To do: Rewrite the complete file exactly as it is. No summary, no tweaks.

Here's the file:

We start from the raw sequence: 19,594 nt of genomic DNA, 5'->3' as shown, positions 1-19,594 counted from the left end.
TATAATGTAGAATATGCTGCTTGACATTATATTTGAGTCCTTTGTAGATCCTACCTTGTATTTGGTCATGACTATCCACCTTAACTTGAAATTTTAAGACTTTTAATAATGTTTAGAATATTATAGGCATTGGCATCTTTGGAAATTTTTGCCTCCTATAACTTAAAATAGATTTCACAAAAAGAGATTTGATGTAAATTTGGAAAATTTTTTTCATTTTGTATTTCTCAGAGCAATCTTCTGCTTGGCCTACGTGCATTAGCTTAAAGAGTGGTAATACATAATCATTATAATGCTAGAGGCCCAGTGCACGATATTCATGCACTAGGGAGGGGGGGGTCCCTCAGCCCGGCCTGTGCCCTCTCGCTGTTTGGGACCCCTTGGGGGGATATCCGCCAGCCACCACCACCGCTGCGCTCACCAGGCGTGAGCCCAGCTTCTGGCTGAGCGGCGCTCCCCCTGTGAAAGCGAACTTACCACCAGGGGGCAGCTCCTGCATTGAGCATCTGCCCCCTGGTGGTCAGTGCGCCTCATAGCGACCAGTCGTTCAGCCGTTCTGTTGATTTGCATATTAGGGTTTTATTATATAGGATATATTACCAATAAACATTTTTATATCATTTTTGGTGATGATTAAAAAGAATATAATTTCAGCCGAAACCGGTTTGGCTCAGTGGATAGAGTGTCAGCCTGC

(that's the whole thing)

We start from the raw sequence: 19,594 nt of genomic DNA, 5'->3' as shown, positions 1-19,594 counted from the left end.
TATAATGTAGAATATGCTGCTTGACATTATATTTGAGTCCTTTGTAGATCCTACCTTGTATTTGGTCATGACTATCCACCTTAACTTGAAATTTTAAGACTTTTAATAATGTTTAGAATATTATAGGCATTGGCATCTTTGGAAATTTTTGCCTCCTATAACTTAAAATAGATTTCACAAAAAGAGATTTGATGTAAATTTGGAAAATTTTTTTCATTTTGTATTTCTCAGAGCAATCTTCTGCTTGGCCTACGTGCATTAGCTTAAAGAGTGGTAATACATAATCATTATAATGCTAGAGGCCCAGTGCACGATATTCATGCACTAGGGAGGGGGGGGTCCCTCAGCCCGGCCTGTGCCCTCTCGCTGTTTGGGACCCCTTGGGGGGATATCCGCCAGCCACCACCACCGCTGCGCTCACCAGGCGTGAGCCCAGCTTCTGGCTGAGCGGCGCTCCCCCTGTGAAAGCGAACTTACCACCAGGGGGCAGCTCCTGCATTGAGCATCTGCCCCCTGGTGGTCAGTGCGCCTCATAGCGACCAGTCGTTCAGCCGTTCTGTTGATTTGCATATTAGGGTTTTATTATATAGGATATATTACCAATAAACATTTTTATATCATTTTTGGTGATGATTAAAAAGAATATAATTTCAGCCGAAACCGGTTTGGCTCAGTGGATAGAGTGTCAGCCTGC